On 24 July 2018, the European Commission announced four separate decisions imposing total fines of €111 million on consumer electronics manufacturers for breaching EU competition rules by imposing fixed or minimum retail prices for their products sold online – so-called resale price maintenance or RPM. These cases are significant because:
- They are the first fines in a series of e-commerce investigations the Commission has been pursuing since the start of 2017, with several other cases ongoing and e-commerce becoming an important area of focus for Commission enforcement action after possible competition concerns were identified during a sector inquiry conducted as part of its Digital Single Market strategy.
- It is also the first time the Commission has highlighted the role of pricing algorithms and monitoring software in exacerbating the impact of an infringement and enabling quick intervention by the parties to track and put to an end price decreases. Such technologies are expected to become increasingly prominent in future enforcement cases with this being just the beginning.
- Prior to these cases RPM had not been an area of priority for the Commission based on cases pursued over the past 15 years and despite being deemed a serious infringement of the EU competition rules. While recent enforcement has been greater at national level by competition authorities in individual EU Member States, the fines just announced by the Commission suggest a renewed focus on this type of conduct.
These RPM cases flowed from the Commission’s e-commerce sector inquiry which concluded in May 2017 and found RPM type restrictions to be by far the most widespread of restrictions of competition in e-commerce markets. The sector inquiry also led to a flurry of other cases involving e-commerce that are ongoing related to geo-blocking and video games, hotel pricing and brand licensing, demonstrating how the focus of an authority’s investigations can quickly hone in on a particular sector or type of issue once on its radar.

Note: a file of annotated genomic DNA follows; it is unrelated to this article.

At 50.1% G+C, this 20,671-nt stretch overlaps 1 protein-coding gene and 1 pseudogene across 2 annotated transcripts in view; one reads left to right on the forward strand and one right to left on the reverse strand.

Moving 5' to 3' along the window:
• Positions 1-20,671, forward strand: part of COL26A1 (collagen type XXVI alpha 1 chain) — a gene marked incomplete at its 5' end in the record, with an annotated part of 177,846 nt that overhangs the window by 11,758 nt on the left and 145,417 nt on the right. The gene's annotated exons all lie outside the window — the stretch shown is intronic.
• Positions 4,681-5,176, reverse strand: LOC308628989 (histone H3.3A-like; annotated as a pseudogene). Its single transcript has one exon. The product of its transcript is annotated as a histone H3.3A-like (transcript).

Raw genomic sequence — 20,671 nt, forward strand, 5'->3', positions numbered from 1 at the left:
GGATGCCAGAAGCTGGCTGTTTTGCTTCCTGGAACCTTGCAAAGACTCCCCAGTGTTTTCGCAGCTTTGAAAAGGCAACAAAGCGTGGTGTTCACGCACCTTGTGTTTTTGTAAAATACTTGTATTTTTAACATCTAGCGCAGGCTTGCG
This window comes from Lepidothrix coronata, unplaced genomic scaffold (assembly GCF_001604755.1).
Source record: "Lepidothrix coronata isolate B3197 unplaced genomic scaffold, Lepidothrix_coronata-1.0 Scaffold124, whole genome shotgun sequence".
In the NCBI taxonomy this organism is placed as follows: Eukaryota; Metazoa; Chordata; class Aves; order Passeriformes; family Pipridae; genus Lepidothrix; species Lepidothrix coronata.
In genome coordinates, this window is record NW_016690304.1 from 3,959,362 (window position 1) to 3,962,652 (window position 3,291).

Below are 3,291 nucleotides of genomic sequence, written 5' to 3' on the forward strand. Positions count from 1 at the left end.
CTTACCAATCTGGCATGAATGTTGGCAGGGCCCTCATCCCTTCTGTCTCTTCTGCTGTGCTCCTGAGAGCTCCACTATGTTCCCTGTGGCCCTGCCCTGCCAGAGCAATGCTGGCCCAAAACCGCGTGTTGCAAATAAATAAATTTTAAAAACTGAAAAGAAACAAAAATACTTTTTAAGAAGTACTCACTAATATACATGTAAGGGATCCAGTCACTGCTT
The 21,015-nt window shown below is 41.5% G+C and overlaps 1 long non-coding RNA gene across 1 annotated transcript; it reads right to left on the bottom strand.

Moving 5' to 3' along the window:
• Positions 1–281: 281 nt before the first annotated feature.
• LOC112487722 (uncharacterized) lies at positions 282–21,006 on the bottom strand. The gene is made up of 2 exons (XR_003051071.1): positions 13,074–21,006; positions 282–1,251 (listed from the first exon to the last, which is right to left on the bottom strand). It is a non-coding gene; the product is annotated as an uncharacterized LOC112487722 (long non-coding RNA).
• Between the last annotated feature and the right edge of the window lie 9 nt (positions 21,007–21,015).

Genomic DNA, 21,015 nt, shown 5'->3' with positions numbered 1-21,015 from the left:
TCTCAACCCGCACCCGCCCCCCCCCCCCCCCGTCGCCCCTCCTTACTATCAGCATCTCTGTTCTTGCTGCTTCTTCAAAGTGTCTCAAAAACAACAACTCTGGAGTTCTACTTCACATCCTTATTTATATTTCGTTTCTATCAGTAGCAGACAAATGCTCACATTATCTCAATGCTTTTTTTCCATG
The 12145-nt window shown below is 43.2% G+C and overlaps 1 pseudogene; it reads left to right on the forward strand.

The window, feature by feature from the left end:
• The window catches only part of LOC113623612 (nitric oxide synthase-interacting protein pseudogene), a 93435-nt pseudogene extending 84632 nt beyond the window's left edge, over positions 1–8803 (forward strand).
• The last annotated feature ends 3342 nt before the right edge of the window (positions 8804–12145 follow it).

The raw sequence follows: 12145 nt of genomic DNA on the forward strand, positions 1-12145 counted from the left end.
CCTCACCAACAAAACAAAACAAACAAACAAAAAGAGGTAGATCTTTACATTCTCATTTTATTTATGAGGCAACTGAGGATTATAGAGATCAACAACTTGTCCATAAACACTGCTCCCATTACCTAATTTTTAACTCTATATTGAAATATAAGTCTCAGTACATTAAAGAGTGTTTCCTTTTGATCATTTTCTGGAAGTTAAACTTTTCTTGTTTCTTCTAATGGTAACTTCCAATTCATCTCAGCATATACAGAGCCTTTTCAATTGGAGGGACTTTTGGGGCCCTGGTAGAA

Prohibited RPM involves manufacturers imposing fixed or minimum resale prices on their customers. Recommended prices (RRPs) and maximum prices are generally fine – provided manufacturers do not compel or exert pressure on retailers to stick to these prices such that they actually become fixed or minimum prices in practice.
In the four new RPM decisions (cases AT.40181, AT.40182, AT.40465 and AT.40469) the Commission found that the relevant manufacturers – Asus, Denon & Marantz, Philips and Pioneer – used threats or sanctions such as blocking of supplies to prevent online retailers offering their products at low prices. The conduct by the four manufacturers was similar but not identical, beginning in 2011 but ending at different times and affecting different EU countries and products. Pioneer’s infringement also included restricting cross-border sales as well as RPM.
Notable across all four cases is that the Commission for the first time found the infringements were exacerbated by use of pricing algorithms by online retailers which automatically adapt retail prices to those of competitors. This meant the restrictions imposed on low pricing online retailers typically had a broader impact on overall online prices. The Commission also identified that sophisticated monitoring tools allowed the manufacturers to track resale prices in their distribution networks and to intervene quickly when there were price decreases.